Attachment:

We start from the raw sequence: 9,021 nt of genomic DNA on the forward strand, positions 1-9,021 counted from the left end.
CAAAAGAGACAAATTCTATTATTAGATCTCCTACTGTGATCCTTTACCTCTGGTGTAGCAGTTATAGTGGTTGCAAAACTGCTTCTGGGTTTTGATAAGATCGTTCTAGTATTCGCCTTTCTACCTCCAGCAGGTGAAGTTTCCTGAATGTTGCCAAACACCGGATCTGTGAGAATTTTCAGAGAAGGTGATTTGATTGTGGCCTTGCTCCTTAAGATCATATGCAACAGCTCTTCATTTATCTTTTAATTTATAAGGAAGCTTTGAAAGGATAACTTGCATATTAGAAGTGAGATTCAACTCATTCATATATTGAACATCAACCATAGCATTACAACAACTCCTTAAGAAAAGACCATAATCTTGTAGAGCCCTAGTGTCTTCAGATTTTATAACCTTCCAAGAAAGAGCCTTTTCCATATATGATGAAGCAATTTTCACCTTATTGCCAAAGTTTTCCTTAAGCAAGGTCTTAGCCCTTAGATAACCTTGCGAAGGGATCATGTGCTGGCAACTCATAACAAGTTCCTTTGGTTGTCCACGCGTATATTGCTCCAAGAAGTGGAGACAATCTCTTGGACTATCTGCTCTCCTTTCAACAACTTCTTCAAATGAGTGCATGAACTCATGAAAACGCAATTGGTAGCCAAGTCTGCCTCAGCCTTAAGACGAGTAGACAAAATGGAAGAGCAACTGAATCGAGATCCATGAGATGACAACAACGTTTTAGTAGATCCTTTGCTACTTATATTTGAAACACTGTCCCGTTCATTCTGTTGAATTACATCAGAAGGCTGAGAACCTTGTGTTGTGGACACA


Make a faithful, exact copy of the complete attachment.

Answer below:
We start from the raw sequence: 9,021 nt of genomic DNA on the forward strand, positions 1-9,021 counted from the left end.
CAAAAGAGACAAATTCTATTATTAGATCTCCTACTGTGATCCTTTACCTCTGGTGTAGCAGTTATAGTGGTTGCAAAACTGCTTCTGGGTTTTGATAAGATCGTTCTAGTATTCGCCTTTCTACCTCCAGCAGGTGAAGTTTCCTGAATGTTGCCAAACACCGGATCTGTGAGAATTTTCAGAGAAGGTGATTTGATTGTGGCCTTGCTCCTTAAGATCATATGCAACAGCTCTTCATTTATCTTTTAATTTATAAGGAAGCTTTGAAAGGATAACTTGCATATTAGAAGTGAGATTCAACTCATTCATATATTGAACATCAACCATAGCATTACAACAACTCCTTAAGAAAAGACCATAATCTTGTAGAGCCCTAGTGTCTTCAGATTTTATAACCTTCCAAGAAAGAGCCTTTTCCATATATGATGAAGCAATTTTCACCTTATTGCCAAAGTTTTCCTTAAGCAAGGTCTTAGCCCTTAGATAACCTTGCGAAGGGATCATGTGCTGGCAACTCATAACAAGTTCCTTTGGTTGTCCACGCGTATATTGCTCCAAGAAGTGGAGACAATCTCTTGGACTATCTGCTCTCCTTTCAACAACTTCTTCAAATGAGTGCATGAACTCATGAAAACGCAATTGGTAGCCAAGTCTGCCTCAGCCTTAAGACGAGTAGACAAAATGGAAGAGCAACTGAATCGAGATCCATGAGATGACAACAACGTTTTAGTAGATCCTTTGCTACTTATATTTGAAACACTGTCCCGTTCATTCTGTTGAATTACATCAGAAGGCTGAGAACCTTGTGTTGTGGACACA